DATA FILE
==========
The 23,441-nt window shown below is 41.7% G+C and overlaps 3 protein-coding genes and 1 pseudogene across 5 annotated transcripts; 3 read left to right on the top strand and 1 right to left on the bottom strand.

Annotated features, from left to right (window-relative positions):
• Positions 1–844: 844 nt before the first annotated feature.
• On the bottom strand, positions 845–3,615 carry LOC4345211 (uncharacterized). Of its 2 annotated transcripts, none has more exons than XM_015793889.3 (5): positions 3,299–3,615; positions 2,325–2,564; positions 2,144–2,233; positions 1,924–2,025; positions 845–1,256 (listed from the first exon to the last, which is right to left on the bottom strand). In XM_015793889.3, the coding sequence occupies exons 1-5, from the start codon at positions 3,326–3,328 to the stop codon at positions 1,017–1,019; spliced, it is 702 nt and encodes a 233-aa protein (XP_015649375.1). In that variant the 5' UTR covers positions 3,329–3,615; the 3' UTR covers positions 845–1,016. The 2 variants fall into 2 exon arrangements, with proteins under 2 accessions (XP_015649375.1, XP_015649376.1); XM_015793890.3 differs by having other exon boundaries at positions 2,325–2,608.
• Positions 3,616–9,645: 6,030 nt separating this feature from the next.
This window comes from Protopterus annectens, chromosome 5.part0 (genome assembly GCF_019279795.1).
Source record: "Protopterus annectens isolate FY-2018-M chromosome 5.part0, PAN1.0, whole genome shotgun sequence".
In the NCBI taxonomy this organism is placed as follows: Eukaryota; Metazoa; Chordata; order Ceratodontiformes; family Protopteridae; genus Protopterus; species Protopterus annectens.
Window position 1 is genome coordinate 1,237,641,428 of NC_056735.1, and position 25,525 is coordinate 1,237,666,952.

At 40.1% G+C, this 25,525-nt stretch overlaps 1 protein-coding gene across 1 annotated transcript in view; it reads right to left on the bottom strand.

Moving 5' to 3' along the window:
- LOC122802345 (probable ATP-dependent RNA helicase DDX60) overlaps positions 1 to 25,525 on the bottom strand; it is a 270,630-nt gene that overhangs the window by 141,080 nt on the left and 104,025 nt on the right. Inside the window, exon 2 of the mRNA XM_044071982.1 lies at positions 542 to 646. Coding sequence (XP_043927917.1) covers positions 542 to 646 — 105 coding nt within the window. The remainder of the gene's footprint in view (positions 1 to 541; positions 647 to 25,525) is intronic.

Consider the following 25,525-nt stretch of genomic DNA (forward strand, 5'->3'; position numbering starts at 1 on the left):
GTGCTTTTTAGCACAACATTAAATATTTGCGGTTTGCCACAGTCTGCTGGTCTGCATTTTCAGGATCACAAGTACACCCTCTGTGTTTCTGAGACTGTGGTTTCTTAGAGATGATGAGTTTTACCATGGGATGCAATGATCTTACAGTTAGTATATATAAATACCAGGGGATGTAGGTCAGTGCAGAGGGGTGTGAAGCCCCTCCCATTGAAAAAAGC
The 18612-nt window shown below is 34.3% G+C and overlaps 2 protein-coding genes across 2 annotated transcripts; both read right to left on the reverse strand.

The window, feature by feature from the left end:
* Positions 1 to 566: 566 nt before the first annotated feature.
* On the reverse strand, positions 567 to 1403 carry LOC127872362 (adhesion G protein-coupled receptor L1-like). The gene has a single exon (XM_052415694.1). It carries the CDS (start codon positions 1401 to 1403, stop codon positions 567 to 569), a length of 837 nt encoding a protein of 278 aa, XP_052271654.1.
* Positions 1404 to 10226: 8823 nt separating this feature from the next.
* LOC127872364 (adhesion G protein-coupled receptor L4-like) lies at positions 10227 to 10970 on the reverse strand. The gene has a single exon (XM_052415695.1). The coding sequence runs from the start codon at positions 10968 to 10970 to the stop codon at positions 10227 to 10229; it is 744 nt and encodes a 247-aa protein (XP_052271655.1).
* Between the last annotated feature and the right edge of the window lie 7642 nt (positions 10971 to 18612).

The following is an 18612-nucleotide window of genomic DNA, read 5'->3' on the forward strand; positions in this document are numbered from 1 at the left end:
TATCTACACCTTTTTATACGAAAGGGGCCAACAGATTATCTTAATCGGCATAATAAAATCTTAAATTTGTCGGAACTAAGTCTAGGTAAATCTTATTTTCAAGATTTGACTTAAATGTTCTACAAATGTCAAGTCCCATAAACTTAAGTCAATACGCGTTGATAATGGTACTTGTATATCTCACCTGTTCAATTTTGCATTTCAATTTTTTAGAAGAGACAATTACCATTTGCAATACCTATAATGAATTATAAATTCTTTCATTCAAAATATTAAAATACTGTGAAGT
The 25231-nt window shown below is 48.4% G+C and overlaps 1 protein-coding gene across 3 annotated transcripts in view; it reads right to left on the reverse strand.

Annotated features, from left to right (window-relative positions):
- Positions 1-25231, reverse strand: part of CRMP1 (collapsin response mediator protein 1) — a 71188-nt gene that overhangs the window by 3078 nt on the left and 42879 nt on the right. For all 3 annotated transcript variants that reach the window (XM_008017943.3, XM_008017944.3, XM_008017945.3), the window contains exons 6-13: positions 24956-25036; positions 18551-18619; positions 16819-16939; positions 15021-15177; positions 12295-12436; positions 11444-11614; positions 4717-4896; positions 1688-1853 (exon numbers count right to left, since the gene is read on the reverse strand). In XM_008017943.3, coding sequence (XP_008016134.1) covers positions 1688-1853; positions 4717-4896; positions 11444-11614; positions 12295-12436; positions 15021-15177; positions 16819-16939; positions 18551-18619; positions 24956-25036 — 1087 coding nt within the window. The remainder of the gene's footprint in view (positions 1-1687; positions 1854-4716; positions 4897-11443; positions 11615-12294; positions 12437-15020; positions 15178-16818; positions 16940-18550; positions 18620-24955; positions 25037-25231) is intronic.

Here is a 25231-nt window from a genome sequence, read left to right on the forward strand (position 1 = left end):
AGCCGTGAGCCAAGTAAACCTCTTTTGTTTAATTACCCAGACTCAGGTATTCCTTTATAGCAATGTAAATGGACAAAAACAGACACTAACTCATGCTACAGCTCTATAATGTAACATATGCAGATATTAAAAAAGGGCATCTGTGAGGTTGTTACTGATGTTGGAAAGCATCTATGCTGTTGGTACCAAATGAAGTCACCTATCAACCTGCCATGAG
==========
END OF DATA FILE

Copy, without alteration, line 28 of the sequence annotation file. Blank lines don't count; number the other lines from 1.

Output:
AGCCGTGAGCCAAGTAAACCTCTTTTGTTTAATTACCCAGACTCAGGTATTCCTTTATAGCAATGTAAATGGACAAAAACAGACACTAACTCATGCTACAGCTCTATAATGTAACATATGCAGATATTAAAAAAGGGCATCTGTGAGGTTGTTACTGATGTTGGAAAGCATCTATGCTGTTGGTACCAAATGAAGTCACCTATCAACCTGCCATGAG